Is there a powdered infant formula shortage in Canada? Myths, facts and suggestions

Blog provided by Population and Public Health Winnipeg Regional Health Authority, creator of the Healthy Parenting Winnipeg Website which provides evidence-based information for expectant and new parents.

Is there a powdered infant formula shortage in Canada?  Myths, facts and suggestions

Recently, there have been many news articles about the U.S. experiencing a shortage in powdered infant formula. These stories can cause parents a lot of anxiety about whether they will find enough formula to feed their baby.  We want to give you the facts about the situation here in Canada. The good news is that for the most part, we are not experiencing the same problems.  

What caused the Infant Formula shortage in the US?

 In February 2022, Abbott Nutrition, a U.S. company that is a major manufacturer of powdered infant formula, recalled Similac, Alimentum and EleCare powdered formulas after consumer complaints about infants becoming ill after consuming these products.  This was likely because of the presence of harmful bacteria in the formula. The Abbott factory in Sturgis, Michigan, where these products were manufactured, was closed for investigation.  The factory briefly reopened in June 2022 but soon closed down again due to flooding.  Media reports say that the factory has again resumed production as of July 1, 2022 with an initial focus on producing Elecare.  It could take many months for the factory to resume normal production.   

How has this plant shutdown affected the powdered infant formula supply in the U.S.?

As you may have read, there can be problems getting powdered infant formula in the U.S.  This is due to the temporary closing of the plant in Michigan, supply chain issues and a high demand for these products. 

How is Canada affected?

Although Canada is experiencing a shortage of some specialty formulas for babies with allergies and certain medical conditions, there is no shortage of other powdered infant formula.  There are several reasons for this. 

  • Large retailers such as Loblaws, Walmart and Safeway have their own “house brands” of infant formula and often have multiple manufacturers.
  • Canada has increased imports of formula that meet Canadian safety and nutritional standards.
  • Canada has a higher breastfeeding rate than the U.S. which means we have less demand for formula. 

The Canadian Government has a stockpile of reserved infant formula in case of emergencies.

Should I be concerned about being able to get my baby’s formula?

The Canadian supply of powdered infant formula is stable.  Most local retailers have the products on the shelves and the products are available online.  What could cause a problem is if people start panic-buying due to fear from the U.S. media reports. This is what happened with toilet paper at the start of COVID-19.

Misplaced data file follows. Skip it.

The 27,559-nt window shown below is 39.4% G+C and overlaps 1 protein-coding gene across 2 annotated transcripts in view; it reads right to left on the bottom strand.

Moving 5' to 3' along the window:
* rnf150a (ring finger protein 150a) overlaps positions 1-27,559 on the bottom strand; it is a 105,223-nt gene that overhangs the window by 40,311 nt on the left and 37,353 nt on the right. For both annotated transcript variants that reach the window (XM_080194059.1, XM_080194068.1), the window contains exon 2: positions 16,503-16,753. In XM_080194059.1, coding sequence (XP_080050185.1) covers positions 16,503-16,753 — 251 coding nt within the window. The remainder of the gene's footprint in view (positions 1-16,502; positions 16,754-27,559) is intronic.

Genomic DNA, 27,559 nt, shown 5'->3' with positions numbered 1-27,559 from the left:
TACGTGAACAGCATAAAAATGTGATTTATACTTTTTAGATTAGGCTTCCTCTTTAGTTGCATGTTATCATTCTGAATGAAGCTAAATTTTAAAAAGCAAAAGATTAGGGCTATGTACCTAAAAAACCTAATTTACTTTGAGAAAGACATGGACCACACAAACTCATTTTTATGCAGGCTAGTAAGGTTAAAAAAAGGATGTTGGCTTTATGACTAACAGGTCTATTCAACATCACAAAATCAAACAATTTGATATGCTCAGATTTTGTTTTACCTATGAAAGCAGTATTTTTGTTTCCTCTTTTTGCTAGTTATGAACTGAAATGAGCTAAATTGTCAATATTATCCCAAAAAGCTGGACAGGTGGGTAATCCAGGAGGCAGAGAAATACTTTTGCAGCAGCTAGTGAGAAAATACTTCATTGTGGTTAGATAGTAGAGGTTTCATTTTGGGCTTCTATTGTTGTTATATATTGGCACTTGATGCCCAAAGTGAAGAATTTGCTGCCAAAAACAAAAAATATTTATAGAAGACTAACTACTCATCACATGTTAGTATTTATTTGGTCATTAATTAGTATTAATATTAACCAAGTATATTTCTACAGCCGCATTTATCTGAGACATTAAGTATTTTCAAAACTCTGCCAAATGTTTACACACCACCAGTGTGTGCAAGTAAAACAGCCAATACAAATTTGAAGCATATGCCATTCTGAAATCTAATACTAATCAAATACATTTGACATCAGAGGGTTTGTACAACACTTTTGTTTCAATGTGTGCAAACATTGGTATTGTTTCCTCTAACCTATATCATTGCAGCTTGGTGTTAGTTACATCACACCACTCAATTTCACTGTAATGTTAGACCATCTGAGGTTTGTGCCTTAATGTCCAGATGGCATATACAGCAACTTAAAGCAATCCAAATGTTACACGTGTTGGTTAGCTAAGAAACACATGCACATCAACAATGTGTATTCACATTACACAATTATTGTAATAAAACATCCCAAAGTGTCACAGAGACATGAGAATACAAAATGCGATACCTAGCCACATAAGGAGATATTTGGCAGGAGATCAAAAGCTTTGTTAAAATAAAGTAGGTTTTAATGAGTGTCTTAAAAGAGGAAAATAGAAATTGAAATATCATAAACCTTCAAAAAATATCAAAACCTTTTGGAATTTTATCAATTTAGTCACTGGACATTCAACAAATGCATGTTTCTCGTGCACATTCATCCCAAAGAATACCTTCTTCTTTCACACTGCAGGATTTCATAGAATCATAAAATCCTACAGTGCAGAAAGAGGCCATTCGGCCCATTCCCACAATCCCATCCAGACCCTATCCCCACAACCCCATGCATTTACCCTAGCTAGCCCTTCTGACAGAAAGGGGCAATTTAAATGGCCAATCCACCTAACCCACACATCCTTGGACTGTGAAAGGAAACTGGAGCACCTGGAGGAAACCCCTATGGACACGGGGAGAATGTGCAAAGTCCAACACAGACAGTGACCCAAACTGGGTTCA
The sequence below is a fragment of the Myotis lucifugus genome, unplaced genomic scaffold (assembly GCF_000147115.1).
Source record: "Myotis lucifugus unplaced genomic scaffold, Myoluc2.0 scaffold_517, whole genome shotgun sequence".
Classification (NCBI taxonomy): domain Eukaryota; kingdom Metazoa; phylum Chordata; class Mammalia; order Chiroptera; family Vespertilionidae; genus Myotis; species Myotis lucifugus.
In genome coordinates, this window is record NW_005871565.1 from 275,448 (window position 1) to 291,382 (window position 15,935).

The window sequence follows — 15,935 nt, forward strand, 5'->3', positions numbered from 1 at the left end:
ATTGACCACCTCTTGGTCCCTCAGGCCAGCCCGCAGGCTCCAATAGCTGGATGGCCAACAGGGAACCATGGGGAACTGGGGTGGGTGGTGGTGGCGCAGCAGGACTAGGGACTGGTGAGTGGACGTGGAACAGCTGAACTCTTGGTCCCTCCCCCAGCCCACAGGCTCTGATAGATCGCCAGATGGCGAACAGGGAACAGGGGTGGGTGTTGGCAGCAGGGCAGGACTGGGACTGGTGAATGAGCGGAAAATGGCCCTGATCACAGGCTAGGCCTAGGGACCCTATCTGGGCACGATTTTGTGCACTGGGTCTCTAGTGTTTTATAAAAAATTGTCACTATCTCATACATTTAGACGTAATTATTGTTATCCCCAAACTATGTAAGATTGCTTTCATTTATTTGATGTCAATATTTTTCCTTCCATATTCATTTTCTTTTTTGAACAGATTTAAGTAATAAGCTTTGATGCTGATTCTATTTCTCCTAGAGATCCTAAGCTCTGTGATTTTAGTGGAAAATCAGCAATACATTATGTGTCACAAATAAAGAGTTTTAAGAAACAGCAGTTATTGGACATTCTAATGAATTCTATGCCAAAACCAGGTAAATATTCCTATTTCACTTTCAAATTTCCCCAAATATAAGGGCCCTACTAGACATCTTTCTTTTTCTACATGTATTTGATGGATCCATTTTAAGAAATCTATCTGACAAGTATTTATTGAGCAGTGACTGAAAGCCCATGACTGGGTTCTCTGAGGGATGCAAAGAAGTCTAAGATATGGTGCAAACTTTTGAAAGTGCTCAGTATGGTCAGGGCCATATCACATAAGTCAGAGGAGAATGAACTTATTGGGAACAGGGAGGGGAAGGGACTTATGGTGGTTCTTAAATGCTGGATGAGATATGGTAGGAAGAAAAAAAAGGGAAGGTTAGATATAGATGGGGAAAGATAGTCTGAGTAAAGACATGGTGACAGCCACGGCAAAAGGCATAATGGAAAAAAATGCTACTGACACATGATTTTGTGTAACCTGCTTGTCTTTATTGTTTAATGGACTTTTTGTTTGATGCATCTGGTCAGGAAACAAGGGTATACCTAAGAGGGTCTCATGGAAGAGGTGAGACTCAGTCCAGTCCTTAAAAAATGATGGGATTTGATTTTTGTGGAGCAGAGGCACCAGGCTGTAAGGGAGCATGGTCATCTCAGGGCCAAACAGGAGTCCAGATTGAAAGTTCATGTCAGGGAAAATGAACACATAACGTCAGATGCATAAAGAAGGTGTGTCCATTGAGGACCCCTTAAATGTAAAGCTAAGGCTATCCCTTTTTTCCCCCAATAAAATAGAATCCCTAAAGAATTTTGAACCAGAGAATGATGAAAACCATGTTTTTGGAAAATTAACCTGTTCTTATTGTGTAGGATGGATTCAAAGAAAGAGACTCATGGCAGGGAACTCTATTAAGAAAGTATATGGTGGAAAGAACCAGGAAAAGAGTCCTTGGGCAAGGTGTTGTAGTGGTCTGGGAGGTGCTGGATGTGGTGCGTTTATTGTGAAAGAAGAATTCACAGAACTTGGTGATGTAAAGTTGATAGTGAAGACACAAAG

In Manitoba, food banks purchase infant formula and may have supplies for families in need.

What can I do if I am unable to get my baby’s usual formula?

If your child requires hypoallergenic or specialized infant formula:

  • Speak to your pediatrician or allergist to discuss your baby’s needs and possible alternative products.
  • Check with your local pharmacy to see if they have a supply. Many pharmacies are keeping specialized infant formulas behind the counter.
  • If your pharmacy does not have any on hand, ask them to order the formula you need from the supplier. There is a supply available that can be ordered on demand.

If you are unable to get your baby’s usual formula:

  • Look for formula at a variety of stores or online from reliable retailers. Ask friends or relatives to look for formula in other communities.
  • If you use powdered formula, it is safe to switch to a different brand. Look for the same type of formula (cow’s milk, soy based, specialized).  Your baby’s poop might be a bit different on a new brand.
  • If you are using powdered formula, you could switch to ready-to-use or liquid concentrate, although they are more expensive and there also may be a limited supply. Be sure to prepare it exactly as directed.
  • Breastmilk may be an option. If you are combining bottle-feeding and breastfeeding, you can increase the amount of breastmilk your baby drinks. Consult your family physician, obstetrician, pediatrician, lactation expert or public health nurse if you would like to start or reestablish breastfeeding.  See Healthy Parenting Winnipeg Breastfeeding Resources and Finding a Health Care Provider

Other important tips:

  • It is very important for your infant to get the right amount and type of nutrients for proper growth and development.
  • Only use a store-bought infant formula.  The internet is full of homemade formula recipes. These could be harmful to your baby.  See Formula Feeding Your Baby, Manitoba Government
  • Always prepare the formula according to the directions.  Never water down formula to make it stretch farther.  This will harm your baby.
  • Keep giving formula for the first year if you can. If your baby is over 9 months of age and is eating a variety of iron rich foods, you can introduce whole cow’s milk (3.25%). Do not use other substitutes such as goat’s milk, evaporated milk, soy or rice beverages because they do not contain the proper amounts of vitamins, minerals and other nutrients that are essential for your baby to grow and develop normally.

Should I stock up on formula?

It is always good to have a two week supply on hand. But please avoid panic buying. This could create supply problems for families that use formula if a lot of people start doing this.